Why You Need a Personal Health Record


Storing and tracking your medical records online can help save you time, money and possible health complications by taking an active role in monitoring your health.

Pop quiz: Name the medications prescribed to you, the findings of your last medical exam, your cholesterol level, and the date you received your rubella immunization shot. If you had a personal health record, you’d quickly know the answers to these. A personal health record, also known as a PHR, is a tool that can help you track, monitor and share your health information.

Why do I need a personal health record?

Right now, your health history is probably scattered in a number of different places—in your memory and personal files, at your various health care providers’ offices and in your health insurance provider’s records.

Each of these provides glimpses into your overall health, but not a complete view. By gathering and organizing this information in one spot, your personal health record enables you to:

  • Save time and money from repeating routine medical tests.
  • Reduce potential harmful reactions by coordinating the care you receive from multiple health care providers.
  • Record your progress towards health goals.
  • Track your medical and health care services and appointments.
  • Partner with your health care providers in monitoring your overall health.
  • Present your health care information to new providers.

And, if you have an online personal health record—known as an electronic medical record—you have the added ability to:

  • Access your medical information at anytime from anywhere.
  • Give family members or others limited access to your personal health record to use in the event of an emergency.

What information is included in my personal health or electronic medical record?


Your personal health record will be unique to you, depending on your health situation. In general, however, all should include the following information:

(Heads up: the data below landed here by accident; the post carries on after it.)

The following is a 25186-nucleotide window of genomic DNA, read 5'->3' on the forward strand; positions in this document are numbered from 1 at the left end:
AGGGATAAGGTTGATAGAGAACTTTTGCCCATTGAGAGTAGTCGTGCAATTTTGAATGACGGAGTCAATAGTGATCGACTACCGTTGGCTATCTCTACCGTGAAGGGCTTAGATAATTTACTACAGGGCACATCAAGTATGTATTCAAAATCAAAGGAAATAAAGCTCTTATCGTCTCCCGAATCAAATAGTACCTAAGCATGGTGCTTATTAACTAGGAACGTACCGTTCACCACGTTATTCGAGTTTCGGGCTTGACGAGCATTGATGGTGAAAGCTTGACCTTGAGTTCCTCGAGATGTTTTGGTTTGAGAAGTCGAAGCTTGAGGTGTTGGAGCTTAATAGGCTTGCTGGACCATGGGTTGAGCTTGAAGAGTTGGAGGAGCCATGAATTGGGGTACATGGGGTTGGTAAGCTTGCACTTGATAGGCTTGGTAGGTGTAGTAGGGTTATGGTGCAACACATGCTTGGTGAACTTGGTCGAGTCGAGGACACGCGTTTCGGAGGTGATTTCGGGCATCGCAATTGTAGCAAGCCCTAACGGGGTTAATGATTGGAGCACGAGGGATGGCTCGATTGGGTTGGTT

• Your name, address, contact information and insurance information.
  • Any major illnesses or operations.
  • A list of all your prescribed medications.
  • A family health history.
  • Progress and consultative notes from your doctors, nurses, therapists and others caring for your overall health. These notes discuss your recommended treatment, your response to treatment and other observations.
  • Findings from imaging and x-ray reports, as well as any lab or diagnostic test results.
  • Your immunization record.
  • Copies of consent and authorization forms, such as a release of information or living will.

Is my personal health record secure?

If you are using a software-based personal health record, you should take care to protect your medical information just as you would any other important financial or personal information.

If you are using a web-based personal health record, you should do a little research into the security practices of each vendor you are considering by reading their privacy policies to understand how your personal health information will be used and protected.

Which personal health record system is right for me? When deciding which personal health record is right for you, be sure it will fit your needs by asking the following questions:

  • What kinds of medical and personal information can I store?
  • Does the personal health record have the capability to link to my insurance provider or doctor to import my information automatically?
  • Can I give permission to my doctors or family members to access my medical information?
  • What kinds of health research and tools are included?
  • What are the privacy and security policies?
  • What happens to my information if I leave my health insurance provider or doctor, or if the company providing my personal health record goes out of business?
  • Can I refill prescriptions or make doctor appointments through my personal health record?


Many companies offer personal health records—some require a monthly fee while some are free and some are software systems while others are housed on the Web. Click here for a tool that provides you with a listing of companies offering personal health record services based on the cost and format you prefer. In addition, many health insurance providers and doctors are now providing the service as well.

How do I create my personal health record?

If you are using an electronic medical record format and your service can link to your doctor or health insurance provider, then much of your medical information can be downloaded automatically. Most likely, you will need to do some of your own research and manually input older records, past illnesses or surgeries, your family’s health history, your personal health goals and your immunization records.

This will take some time and effort on your part. But once you have created your personal health record, all you will need to do is update it for a complete picture of your past and current health care.

Related Articles

Source: American Health Information Management Association, Centers for Medicare & Medicaid Services, myPHR.com
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